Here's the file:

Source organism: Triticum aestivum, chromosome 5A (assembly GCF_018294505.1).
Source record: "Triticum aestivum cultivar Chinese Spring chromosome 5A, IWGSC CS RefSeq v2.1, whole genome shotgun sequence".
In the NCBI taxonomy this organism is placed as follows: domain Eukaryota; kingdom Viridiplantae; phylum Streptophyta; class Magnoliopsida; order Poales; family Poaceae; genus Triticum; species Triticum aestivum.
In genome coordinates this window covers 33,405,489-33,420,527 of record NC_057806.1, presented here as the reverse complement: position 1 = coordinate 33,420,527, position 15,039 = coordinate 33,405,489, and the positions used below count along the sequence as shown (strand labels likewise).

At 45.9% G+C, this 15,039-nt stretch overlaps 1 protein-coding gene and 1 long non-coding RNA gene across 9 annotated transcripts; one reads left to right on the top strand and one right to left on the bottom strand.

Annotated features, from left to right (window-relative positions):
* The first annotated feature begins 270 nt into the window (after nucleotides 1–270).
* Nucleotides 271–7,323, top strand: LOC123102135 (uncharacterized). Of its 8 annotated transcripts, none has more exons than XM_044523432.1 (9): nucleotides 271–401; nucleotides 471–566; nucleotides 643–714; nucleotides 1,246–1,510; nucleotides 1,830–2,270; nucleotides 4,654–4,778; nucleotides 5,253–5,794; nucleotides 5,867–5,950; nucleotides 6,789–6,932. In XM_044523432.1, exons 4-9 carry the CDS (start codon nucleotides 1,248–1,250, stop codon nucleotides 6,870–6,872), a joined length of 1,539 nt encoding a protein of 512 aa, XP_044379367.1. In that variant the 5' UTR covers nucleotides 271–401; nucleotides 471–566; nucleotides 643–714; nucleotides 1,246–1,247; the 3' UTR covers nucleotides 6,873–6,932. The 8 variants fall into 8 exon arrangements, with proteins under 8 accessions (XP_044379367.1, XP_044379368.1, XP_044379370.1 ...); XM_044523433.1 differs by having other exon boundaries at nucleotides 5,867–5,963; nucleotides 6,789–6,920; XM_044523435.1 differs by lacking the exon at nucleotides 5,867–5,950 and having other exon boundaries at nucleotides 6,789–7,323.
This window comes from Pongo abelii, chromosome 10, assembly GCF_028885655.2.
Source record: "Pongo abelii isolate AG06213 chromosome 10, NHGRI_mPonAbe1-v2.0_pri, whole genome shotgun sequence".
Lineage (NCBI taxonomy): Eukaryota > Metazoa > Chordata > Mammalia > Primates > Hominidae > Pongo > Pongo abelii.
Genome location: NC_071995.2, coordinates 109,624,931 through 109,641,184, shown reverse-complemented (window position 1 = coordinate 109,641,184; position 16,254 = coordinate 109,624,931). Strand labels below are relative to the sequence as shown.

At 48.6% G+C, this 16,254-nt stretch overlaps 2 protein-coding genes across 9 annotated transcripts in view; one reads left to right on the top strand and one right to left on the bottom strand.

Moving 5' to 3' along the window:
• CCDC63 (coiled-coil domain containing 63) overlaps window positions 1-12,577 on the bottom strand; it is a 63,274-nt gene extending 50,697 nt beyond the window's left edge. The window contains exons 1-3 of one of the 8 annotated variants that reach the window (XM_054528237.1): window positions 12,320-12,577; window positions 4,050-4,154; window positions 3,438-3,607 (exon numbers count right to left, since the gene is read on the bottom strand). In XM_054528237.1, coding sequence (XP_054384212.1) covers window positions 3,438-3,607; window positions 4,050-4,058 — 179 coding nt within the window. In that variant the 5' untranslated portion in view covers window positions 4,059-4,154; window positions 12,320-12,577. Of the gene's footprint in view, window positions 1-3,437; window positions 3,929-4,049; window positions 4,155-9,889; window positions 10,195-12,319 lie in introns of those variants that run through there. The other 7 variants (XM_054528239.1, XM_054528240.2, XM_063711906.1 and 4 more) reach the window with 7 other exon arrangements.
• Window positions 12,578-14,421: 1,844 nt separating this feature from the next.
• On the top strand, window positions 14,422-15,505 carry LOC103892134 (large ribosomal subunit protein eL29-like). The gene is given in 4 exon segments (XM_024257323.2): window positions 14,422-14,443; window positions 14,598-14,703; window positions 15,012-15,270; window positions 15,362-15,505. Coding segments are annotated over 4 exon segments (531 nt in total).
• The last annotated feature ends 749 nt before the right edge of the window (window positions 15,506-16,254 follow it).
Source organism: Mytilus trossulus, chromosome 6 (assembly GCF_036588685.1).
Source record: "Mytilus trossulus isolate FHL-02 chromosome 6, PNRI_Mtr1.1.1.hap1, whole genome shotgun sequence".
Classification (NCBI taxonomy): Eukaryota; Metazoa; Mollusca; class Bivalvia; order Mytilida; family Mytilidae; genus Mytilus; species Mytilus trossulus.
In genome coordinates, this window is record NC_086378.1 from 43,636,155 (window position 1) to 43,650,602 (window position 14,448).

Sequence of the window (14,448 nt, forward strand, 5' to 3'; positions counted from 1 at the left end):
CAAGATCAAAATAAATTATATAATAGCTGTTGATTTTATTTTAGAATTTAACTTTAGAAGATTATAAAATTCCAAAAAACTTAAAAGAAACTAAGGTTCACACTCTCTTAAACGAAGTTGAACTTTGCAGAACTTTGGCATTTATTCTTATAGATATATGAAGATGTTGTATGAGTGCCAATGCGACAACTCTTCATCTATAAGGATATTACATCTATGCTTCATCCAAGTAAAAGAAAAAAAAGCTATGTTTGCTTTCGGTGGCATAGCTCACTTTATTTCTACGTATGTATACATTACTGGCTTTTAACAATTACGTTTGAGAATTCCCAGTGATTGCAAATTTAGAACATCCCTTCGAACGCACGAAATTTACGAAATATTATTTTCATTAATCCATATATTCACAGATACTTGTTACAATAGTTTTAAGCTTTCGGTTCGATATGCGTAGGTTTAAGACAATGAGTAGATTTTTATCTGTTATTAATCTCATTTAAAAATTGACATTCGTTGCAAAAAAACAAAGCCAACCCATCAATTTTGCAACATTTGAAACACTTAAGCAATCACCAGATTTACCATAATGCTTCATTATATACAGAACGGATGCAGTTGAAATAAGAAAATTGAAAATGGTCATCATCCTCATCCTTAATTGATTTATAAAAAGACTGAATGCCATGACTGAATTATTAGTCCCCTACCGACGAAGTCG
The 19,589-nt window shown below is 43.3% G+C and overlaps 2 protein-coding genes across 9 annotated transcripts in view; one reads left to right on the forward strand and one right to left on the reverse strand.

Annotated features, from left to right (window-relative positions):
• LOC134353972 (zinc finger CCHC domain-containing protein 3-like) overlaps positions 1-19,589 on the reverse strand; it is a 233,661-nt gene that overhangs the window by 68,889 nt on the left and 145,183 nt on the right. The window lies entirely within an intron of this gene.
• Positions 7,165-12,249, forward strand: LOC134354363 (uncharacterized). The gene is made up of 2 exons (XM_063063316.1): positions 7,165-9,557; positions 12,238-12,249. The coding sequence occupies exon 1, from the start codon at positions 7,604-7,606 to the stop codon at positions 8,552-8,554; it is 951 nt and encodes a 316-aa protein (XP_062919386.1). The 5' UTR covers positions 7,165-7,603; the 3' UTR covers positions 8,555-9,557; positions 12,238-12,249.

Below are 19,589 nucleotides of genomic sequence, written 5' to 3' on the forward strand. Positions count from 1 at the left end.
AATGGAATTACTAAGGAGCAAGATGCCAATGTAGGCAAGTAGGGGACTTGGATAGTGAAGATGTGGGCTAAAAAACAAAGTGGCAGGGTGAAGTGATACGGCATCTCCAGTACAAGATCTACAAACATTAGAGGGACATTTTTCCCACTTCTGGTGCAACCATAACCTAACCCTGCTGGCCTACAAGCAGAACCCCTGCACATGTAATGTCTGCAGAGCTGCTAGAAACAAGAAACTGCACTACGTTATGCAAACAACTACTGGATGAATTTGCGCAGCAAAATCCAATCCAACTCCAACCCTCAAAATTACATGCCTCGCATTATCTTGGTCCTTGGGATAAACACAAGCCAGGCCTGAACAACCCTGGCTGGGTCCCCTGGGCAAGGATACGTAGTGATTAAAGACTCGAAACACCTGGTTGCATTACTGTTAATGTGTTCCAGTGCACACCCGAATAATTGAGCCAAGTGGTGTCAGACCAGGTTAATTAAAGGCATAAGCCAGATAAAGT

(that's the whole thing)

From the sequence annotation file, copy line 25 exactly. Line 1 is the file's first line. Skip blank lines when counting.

The 19,589-nt window shown below is 43.3% G+C and overlaps 2 protein-coding genes across 9 annotated transcripts in view; one reads left to right on the forward strand and one right to left on the reverse strand.